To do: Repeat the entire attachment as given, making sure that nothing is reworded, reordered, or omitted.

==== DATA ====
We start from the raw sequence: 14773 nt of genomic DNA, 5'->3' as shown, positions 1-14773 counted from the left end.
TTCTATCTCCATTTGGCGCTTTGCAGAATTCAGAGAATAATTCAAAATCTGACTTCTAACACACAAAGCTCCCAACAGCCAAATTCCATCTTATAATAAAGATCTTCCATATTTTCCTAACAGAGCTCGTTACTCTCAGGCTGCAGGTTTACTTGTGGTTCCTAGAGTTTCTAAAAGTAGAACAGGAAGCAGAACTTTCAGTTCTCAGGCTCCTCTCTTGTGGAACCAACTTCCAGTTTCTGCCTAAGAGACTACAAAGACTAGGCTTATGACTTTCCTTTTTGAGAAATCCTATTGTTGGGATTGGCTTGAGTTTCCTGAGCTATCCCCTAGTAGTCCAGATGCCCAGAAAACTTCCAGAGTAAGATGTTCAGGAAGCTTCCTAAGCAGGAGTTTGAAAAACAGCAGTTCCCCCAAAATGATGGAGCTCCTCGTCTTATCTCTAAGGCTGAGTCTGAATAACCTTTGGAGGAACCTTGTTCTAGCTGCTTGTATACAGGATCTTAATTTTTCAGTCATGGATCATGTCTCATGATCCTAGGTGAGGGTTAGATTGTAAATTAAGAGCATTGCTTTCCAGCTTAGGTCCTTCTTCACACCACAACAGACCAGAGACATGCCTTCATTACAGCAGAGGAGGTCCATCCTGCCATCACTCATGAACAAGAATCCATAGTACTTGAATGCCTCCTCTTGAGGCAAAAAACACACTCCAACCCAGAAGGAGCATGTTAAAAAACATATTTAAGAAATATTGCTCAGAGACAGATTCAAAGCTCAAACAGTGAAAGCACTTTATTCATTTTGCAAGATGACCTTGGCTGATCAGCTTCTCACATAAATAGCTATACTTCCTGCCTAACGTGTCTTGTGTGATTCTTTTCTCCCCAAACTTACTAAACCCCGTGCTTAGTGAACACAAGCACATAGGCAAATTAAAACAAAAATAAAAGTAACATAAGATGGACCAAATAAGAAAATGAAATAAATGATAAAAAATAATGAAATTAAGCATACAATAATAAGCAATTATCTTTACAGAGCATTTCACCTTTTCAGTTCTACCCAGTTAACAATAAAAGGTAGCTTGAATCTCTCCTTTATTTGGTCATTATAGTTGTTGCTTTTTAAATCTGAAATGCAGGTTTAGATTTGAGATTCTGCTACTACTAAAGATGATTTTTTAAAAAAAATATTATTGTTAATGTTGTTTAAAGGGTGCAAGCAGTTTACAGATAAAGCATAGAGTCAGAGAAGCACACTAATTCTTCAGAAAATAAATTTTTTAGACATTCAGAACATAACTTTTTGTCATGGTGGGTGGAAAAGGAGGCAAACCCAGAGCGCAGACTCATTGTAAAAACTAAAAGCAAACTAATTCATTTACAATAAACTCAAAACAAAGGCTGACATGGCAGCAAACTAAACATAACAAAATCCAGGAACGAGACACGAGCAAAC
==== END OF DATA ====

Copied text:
We start from the raw sequence: 14773 nt of genomic DNA, 5'->3' as shown, positions 1-14773 counted from the left end.
TTCTATCTCCATTTGGCGCTTTGCAGAATTCAGAGAATAATTCAAAATCTGACTTCTAACACACAAAGCTCCCAACAGCCAAATTCCATCTTATAATAAAGATCTTCCATATTTTCCTAACAGAGCTCGTTACTCTCAGGCTGCAGGTTTACTTGTGGTTCCTAGAGTTTCTAAAAGTAGAACAGGAAGCAGAACTTTCAGTTCTCAGGCTCCTCTCTTGTGGAACCAACTTCCAGTTTCTGCCTAAGAGACTACAAAGACTAGGCTTATGACTTTCCTTTTTGAGAAATCCTATTGTTGGGATTGGCTTGAGTTTCCTGAGCTATCCCCTAGTAGTCCAGATGCCCAGAAAACTTCCAGAGTAAGATGTTCAGGAAGCTTCCTAAGCAGGAGTTTGAAAAACAGCAGTTCCCCCAAAATGATGGAGCTCCTCGTCTTATCTCTAAGGCTGAGTCTGAATAACCTTTGGAGGAACCTTGTTCTAGCTGCTTGTATACAGGATCTTAATTTTTCAGTCATGGATCATGTCTCATGATCCTAGGTGAGGGTTAGATTGTAAATTAAGAGCATTGCTTTCCAGCTTAGGTCCTTCTTCACACCACAACAGACCAGAGACATGCCTTCATTACAGCAGAGGAGGTCCATCCTGCCATCACTCATGAACAAGAATCCATAGTACTTGAATGCCTCCTCTTGAGGCAAAAAACACACTCCAACCCAGAAGGAGCATGTTAAAAAACATATTTAAGAAATATTGCTCAGAGACAGATTCAAAGCTCAAACAGTGAAAGCACTTTATTCATTTTGCAAGATGACCTTGGCTGATCAGCTTCTCACATAAATAGCTATACTTCCTGCCTAACGTGTCTTGTGTGATTCTTTTCTCCCCAAACTTACTAAACCCCGTGCTTAGTGAACACAAGCACATAGGCAAATTAAAACAAAAATAAAAGTAACATAAGATGGACCAAATAAGAAAATGAAATAAATGATAAAAAATAATGAAATTAAGCATACAATAATAAGCAATTATCTTTACAGAGCATTTCACCTTTTCAGTTCTACCCAGTTAACAATAAAAGGTAGCTTGAATCTCTCCTTTATTTGGTCATTATAGTTGTTGCTTTTTAAATCTGAAATGCAGGTTTAGATTTGAGATTCTGCTACTACTAAAGATGATTTTTTAAAAAAAATATTATTGTTAATGTTGTTTAAAGGGTGCAAGCAGTTTACAGATAAAGCATAGAGTCAGAGAAGCACACTAATTCTTCAGAAAATAAATTTTTTAGACATTCAGAACATAACTTTTTGTCATGGTGGGTGGAAAAGGAGGCAAACCCAGAGCGCAGACTCATTGTAAAAACTAAAAGCAAACTAATTCATTTACAATAAACTCAAAACAAAGGCTGACATGGCAGCAAACTAAACATAACAAAATCCAGGAACGAGACACGAGCAAAC